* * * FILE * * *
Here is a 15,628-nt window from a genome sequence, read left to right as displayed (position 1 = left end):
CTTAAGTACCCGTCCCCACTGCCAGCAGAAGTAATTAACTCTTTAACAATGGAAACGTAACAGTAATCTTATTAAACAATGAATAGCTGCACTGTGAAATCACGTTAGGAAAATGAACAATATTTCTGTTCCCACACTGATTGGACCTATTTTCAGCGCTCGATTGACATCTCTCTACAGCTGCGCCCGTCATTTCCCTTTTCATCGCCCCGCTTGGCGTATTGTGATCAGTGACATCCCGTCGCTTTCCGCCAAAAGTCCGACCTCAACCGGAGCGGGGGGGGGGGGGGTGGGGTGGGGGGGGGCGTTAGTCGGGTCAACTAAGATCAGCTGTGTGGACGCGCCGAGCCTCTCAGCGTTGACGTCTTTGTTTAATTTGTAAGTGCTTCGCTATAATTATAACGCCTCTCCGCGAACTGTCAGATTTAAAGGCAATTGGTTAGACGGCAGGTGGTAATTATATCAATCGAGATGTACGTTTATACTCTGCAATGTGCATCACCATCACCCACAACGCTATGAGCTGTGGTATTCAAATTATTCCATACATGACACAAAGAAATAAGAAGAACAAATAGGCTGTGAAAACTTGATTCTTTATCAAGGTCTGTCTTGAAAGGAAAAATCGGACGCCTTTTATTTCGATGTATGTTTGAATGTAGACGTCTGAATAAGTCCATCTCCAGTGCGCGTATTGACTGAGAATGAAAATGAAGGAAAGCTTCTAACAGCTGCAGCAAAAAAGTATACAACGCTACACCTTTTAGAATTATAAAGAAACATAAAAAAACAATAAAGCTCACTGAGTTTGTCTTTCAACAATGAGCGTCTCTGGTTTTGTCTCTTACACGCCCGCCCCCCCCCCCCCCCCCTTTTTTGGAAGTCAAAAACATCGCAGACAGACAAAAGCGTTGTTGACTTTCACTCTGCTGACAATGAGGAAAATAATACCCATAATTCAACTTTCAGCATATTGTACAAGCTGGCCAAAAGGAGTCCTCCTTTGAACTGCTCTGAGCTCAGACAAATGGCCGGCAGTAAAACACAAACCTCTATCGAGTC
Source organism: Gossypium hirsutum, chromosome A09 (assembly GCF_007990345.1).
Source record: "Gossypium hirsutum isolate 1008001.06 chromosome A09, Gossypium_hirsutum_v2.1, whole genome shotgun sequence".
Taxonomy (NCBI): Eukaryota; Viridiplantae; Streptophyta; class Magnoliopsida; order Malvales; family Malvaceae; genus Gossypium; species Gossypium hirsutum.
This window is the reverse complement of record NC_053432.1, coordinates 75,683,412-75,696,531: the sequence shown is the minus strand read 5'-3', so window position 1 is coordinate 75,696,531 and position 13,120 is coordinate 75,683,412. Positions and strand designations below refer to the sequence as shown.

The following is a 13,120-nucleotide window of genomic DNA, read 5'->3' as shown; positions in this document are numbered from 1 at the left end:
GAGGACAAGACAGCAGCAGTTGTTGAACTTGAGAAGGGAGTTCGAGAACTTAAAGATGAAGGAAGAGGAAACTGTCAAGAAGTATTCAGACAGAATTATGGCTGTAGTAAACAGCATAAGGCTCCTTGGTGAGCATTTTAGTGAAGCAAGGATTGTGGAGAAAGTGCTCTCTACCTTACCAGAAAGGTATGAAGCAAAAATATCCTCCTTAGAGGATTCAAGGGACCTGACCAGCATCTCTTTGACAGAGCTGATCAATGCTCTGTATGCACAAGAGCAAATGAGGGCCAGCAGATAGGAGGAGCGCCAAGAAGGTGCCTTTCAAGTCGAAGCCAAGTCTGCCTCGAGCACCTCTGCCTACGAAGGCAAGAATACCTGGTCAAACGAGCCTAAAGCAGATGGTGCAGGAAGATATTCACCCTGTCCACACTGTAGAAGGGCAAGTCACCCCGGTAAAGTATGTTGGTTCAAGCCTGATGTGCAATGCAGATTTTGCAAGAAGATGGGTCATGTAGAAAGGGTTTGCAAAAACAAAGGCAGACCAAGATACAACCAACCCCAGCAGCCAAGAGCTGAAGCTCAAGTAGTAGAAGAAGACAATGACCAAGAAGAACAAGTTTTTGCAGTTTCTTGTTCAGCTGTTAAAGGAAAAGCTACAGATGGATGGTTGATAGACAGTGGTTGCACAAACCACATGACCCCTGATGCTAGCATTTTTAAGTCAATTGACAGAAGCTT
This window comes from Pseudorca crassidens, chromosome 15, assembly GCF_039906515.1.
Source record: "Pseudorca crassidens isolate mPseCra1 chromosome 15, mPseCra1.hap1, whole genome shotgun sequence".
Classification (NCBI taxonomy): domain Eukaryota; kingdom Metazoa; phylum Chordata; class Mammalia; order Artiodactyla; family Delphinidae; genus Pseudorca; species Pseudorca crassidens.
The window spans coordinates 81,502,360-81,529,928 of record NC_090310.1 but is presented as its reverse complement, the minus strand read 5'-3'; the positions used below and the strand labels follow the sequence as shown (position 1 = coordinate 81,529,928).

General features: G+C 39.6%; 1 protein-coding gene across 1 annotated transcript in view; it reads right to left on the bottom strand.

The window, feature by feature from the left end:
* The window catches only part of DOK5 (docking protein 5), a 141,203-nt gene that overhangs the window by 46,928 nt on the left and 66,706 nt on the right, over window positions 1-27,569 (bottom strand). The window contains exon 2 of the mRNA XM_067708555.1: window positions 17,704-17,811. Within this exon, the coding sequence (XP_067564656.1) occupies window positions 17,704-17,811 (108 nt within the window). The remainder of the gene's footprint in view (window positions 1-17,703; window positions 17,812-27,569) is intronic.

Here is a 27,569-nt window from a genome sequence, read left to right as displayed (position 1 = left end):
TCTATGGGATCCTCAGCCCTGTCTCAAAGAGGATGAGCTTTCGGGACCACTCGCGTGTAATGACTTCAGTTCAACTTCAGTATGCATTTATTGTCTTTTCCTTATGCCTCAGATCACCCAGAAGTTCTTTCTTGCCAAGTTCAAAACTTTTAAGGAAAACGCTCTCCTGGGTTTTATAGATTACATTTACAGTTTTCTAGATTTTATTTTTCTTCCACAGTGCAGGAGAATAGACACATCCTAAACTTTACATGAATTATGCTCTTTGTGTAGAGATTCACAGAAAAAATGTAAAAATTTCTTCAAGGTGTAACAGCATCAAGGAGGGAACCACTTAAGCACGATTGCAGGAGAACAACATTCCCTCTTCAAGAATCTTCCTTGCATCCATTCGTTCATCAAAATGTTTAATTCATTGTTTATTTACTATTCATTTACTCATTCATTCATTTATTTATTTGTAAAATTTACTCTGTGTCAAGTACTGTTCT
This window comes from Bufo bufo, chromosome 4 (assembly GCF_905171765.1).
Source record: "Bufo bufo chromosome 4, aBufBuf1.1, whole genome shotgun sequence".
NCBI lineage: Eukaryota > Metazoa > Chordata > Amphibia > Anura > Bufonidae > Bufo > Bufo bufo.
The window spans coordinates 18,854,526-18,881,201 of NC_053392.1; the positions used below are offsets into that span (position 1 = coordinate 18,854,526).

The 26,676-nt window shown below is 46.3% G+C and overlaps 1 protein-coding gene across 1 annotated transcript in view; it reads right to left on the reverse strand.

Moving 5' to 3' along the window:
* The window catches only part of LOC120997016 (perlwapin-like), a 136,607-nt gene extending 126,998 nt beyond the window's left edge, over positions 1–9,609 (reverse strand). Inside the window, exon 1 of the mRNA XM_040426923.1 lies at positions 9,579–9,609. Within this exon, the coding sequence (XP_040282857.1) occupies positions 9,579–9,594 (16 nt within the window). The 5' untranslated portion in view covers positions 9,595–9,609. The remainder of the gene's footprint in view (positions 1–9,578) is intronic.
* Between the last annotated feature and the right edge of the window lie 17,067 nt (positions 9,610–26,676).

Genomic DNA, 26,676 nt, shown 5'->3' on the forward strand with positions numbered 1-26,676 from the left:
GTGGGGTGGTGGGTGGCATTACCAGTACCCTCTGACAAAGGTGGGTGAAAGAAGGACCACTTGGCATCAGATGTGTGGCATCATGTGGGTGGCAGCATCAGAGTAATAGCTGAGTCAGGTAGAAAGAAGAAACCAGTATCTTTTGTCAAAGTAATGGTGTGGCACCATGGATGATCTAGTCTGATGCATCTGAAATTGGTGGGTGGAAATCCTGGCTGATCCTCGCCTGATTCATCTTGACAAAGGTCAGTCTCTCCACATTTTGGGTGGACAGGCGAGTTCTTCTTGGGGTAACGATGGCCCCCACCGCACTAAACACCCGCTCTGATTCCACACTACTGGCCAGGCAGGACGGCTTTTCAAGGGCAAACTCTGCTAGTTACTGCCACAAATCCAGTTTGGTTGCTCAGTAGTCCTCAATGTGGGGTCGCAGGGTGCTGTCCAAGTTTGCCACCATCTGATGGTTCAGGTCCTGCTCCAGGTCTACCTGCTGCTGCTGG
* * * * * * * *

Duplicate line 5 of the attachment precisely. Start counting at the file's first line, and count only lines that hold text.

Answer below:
Taxonomy (NCBI): Eukaryota; Viridiplantae; Streptophyta; class Magnoliopsida; order Malvales; family Malvaceae; genus Gossypium; species Gossypium hirsutum.